• I think the land should be taken by eminent domain and put to use that is good for all the citizens of the state – for a building of the arts in RI – a museum, studios, etc… Paying $3.1 million to an old political hack is just more of the same old tricks. If that land was owned by anyone other than Hawkins, it would have been taken years ago.
    The fact the he owns that eyesore and left it in such shabby condition for so many years is a disgrace and a slap in the face to the Rhode Islanders he was charged to serve.

  • My quick calculation shows that this one acre could support up to 130 surface parking spaces, but that would be at an impossible efficiency, so around 100 is more likely. That comes to $31,000 per parking space, not accounting for any construction costs… so actually $36,000+ per parking space? Ouch.

  • The garage at DOT is not public. State employees have to pay to park in it. Last I checked with the Capitol Center Commission, the proposal to expand the parking lot into the lawn of the state house was dead, killed by the CCC and the state historic preservation office.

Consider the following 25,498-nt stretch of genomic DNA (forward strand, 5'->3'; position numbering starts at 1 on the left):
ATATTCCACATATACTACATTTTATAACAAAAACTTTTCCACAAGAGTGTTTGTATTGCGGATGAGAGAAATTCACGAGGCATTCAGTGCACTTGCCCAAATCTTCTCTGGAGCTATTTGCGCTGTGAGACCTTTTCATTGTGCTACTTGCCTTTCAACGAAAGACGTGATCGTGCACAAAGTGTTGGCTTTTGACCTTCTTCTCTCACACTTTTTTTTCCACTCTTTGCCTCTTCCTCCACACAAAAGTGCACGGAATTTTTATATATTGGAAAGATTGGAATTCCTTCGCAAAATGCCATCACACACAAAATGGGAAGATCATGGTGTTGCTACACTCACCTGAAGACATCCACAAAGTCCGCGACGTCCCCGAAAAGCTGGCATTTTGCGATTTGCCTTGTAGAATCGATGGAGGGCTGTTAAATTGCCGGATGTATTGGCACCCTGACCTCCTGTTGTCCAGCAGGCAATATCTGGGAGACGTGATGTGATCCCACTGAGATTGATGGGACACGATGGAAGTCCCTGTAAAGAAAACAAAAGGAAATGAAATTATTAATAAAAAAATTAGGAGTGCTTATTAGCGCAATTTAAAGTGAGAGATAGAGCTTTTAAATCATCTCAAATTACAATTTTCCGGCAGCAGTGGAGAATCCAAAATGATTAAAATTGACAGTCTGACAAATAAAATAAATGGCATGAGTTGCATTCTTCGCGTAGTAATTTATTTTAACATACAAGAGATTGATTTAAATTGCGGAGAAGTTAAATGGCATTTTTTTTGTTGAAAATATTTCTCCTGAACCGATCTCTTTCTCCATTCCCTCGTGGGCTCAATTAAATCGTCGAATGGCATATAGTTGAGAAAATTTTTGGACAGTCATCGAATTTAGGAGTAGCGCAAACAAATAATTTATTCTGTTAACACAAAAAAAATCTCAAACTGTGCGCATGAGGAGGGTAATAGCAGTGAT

• You’re right, I was remembering agencies up there giving directions to the garage, but actually they give directions to the surface lots only. And (ironically?) RIDOT is one of the few agencies whose directions page does not give any information on where to park, simply where the building is.

    It has been several weeks or a month since I heard word of the legislative lot, I would be happy to learn that the expansion (“improvements”) was dead. Though, my understanding is there were some drainage/run-off type issues that actually should be addressed if we’re to insist on having a public lot there.

  • As reference there are a few ways to calculate 90-degree parking spaces:

    A typical space is 8.5 ft wide x 18 ft long and the back-out/drive aisle is 24 ft
    60-foot wide modules work best for 90-degree parking layouts: (18 ft + 24 ft + 18 ft = 60 ft)